Today is December 31, 2005, New Year’s Eve. It is also my thirtieth anniversary. Nancy and I were married New Year’s Eve, 1975. It took us a few years to figure out why the restaurants were always so crowded when we went out to celebrate.
I met Nancy the year before we married, but I had heard about her before that. I was coming near the end of my hitch in the Navy, and one day, in a phone conversation with my mother, she told me that she didn’t care what kind of girl I brought home — so long as it was a girl like Nancy Greensides. Huh, I thought, and filed that away. It wasn’t an arranged marriage or anything, but it was pre-approval from mom, a very wise woman.
Sometime later I was home on leave from the Navy for a week or two, and during that time, Nancy came down to Moscow from Couer d’Alene (where her folks live) to double check the final details on a job she had with the Christian bookstore that my dad was running. She had graduated from the UI in English Lit, and was brought on staff by InterVarsity (half time) with the other half of her time going to Community Christian Ministries, which ran Crossroads Bookstore. She wanted to firm things up, and so she drove down with a friend, and I met Nancy at my parents’ house.
The upshot of meeting her was that I was impressed with my mother’s taste. Huh, I thought again. The cool thing about this was that because Nancy was going on staff with several Christian ministries, I could just become one of her financial supporters, and have a good excuse to include a letter along with a monthly check. As the Scripture says, wise as serpents, innocent as . . . well, it wasn’t that innocent. But it was still a very good idea. I had a year left in the Navy, I was supporting other folks in various ministries as well, and it was the most natural way in the world to get acquainted. And so we corresponded for a year, perhaps with a bit more diligence than the typical support relationship called for.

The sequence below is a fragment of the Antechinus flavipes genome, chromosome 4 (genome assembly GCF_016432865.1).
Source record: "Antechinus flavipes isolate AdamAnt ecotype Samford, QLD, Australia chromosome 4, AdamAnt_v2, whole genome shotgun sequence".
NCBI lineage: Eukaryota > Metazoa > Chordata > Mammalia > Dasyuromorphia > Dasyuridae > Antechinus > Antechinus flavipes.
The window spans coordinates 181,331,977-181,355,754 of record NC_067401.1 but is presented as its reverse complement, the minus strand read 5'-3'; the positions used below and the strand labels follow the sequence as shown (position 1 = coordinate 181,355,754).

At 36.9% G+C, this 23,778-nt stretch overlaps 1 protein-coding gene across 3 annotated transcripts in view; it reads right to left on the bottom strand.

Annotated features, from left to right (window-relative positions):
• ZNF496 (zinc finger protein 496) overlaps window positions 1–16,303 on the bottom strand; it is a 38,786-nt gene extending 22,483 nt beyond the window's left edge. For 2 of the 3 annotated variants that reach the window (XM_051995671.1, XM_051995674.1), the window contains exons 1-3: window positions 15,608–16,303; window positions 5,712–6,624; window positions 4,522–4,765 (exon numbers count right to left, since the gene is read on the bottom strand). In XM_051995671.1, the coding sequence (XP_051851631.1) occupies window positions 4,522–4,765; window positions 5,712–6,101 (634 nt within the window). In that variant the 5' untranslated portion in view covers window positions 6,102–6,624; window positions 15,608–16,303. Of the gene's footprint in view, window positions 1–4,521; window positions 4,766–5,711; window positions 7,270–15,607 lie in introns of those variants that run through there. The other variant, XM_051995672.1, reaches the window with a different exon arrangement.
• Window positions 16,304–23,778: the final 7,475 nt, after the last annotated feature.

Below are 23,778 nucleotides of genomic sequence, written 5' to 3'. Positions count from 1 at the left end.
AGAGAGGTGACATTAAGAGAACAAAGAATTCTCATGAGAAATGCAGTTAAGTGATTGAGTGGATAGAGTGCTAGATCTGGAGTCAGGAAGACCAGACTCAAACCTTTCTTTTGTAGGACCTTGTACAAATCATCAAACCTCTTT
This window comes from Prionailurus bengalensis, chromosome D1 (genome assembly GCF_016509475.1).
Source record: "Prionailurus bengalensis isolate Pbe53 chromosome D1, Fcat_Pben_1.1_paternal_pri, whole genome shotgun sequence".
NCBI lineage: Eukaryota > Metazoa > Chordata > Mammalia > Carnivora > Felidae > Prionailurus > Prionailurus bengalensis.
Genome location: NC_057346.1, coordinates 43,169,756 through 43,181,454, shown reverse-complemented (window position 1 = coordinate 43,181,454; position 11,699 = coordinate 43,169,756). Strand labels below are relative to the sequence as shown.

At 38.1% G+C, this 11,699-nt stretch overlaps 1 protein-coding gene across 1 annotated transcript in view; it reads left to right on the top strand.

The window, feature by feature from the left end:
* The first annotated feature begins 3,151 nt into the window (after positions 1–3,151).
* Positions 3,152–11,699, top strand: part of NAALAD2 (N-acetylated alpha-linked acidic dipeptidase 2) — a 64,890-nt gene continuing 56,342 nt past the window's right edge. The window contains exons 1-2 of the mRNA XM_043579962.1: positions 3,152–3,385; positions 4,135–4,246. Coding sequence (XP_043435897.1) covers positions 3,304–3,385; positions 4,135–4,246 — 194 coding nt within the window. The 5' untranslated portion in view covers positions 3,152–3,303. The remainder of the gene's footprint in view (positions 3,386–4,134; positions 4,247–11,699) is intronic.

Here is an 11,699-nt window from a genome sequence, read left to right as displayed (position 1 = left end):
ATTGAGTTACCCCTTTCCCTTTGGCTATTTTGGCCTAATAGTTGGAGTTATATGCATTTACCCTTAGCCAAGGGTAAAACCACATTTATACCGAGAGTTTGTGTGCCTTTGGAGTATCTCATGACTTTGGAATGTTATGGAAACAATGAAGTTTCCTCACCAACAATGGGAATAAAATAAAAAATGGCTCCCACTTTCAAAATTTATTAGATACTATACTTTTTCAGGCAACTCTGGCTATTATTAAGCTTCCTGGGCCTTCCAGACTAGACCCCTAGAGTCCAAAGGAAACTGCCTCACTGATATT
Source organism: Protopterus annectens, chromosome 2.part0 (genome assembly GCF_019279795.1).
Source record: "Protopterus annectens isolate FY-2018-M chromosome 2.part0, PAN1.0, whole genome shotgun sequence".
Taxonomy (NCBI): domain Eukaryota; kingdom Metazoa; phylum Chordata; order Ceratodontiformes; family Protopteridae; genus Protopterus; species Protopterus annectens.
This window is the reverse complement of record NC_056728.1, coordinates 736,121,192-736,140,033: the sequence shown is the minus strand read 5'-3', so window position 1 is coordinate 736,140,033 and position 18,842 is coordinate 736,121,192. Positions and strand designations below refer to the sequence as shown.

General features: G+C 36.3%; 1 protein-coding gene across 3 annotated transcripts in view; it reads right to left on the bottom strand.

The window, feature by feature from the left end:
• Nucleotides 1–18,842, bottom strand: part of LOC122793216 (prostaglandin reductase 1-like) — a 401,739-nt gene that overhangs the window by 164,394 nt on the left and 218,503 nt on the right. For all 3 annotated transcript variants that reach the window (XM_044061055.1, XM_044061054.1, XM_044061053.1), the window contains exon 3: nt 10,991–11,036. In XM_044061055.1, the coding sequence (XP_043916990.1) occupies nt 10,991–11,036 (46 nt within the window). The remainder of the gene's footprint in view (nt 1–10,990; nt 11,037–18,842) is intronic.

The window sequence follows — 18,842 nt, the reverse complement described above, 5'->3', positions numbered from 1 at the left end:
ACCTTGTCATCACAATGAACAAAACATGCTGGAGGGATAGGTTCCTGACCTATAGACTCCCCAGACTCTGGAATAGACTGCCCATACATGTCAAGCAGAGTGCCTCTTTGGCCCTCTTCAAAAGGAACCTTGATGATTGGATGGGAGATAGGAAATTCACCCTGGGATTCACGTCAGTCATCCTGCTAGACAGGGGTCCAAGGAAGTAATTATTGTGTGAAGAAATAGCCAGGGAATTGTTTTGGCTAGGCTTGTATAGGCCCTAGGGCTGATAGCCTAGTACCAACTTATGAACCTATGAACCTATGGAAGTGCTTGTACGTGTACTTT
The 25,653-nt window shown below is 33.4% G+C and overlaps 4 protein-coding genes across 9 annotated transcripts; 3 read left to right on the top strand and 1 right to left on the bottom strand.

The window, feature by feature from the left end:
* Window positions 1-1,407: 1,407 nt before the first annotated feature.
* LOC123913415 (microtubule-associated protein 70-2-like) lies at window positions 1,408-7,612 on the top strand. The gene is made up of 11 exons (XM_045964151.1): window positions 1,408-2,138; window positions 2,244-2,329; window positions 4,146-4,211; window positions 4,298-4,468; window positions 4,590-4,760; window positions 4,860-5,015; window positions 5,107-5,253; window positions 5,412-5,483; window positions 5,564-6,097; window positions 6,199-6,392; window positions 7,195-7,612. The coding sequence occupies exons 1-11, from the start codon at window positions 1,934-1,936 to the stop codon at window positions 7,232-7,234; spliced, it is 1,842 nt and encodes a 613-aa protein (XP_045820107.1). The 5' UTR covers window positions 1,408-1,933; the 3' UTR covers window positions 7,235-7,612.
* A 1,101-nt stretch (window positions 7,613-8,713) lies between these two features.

As the year progressed, I was increasingly impressed with her. During that time, my father came out to visit me (I was homeported out of Norfolk, stationed on a fast attack submarine, the USS Ray), and I told him that I was interested in one of his staff back in Idaho. This was all good with him, but there was a problem. Nancy was the kind of lovely young Christian lady who had caused more than one young man in the Christian community to bay at the moon, barge into furniture and such like. These young men would then come to my dad to get pastoral counsel about their chances. So one time my father was talking to Nancy about so-and-so (nah) and maybe this other swell guy (nope). In the course of that conversation, it was inadvertently revealed that my monthly letters and check were not simply focused on the fulfillment of the Great Commission. This threw Nancy into a dither because I was her boss’s son, and suppose I came back and it wasn’t that hot of an idea, and then there would be Complications.
I got out of the Navy in August of 75, and came back to the UI to study philosophy. And, if it’s myself that says it, I was a perfect gentleman. By this I mean I did not announce to Nancy that she was the Will of God for Me. But I did spend a lot of time volunteering in the bookstore before school started, which was natural enough, since it was my dad’s bookstore. Right around that time, the bookstore understood a significant remodel, which meant working evenings down there, painting and so on. While painting, it kept happening that Nancy and I were interested in getting the same section of the store painted, and so we had a lot of time to visit. One evening, another young man (a fine Christian fellow) came into the store and asked Nancy to do something with him (I forget what it was), but his interest in her was quite interesting to me. Nancy very graciously declined, but he persisted. She declined once or twice more. After he left, Nancy was concerned that she had been too abrupt with him, or hard on him, or something. I was of the school of thought that maintained she had not been nearly hard enough, and so I told her so. This is how you need to handle guys like that, was my advice. But afterwards my conscience smote me because I realized I had not been giving objective counsel. I needed to talk to her about it. I think it really was my conscience, but I also think I realized I needed to talk with her, and having a conscience problem was a good reason to talk.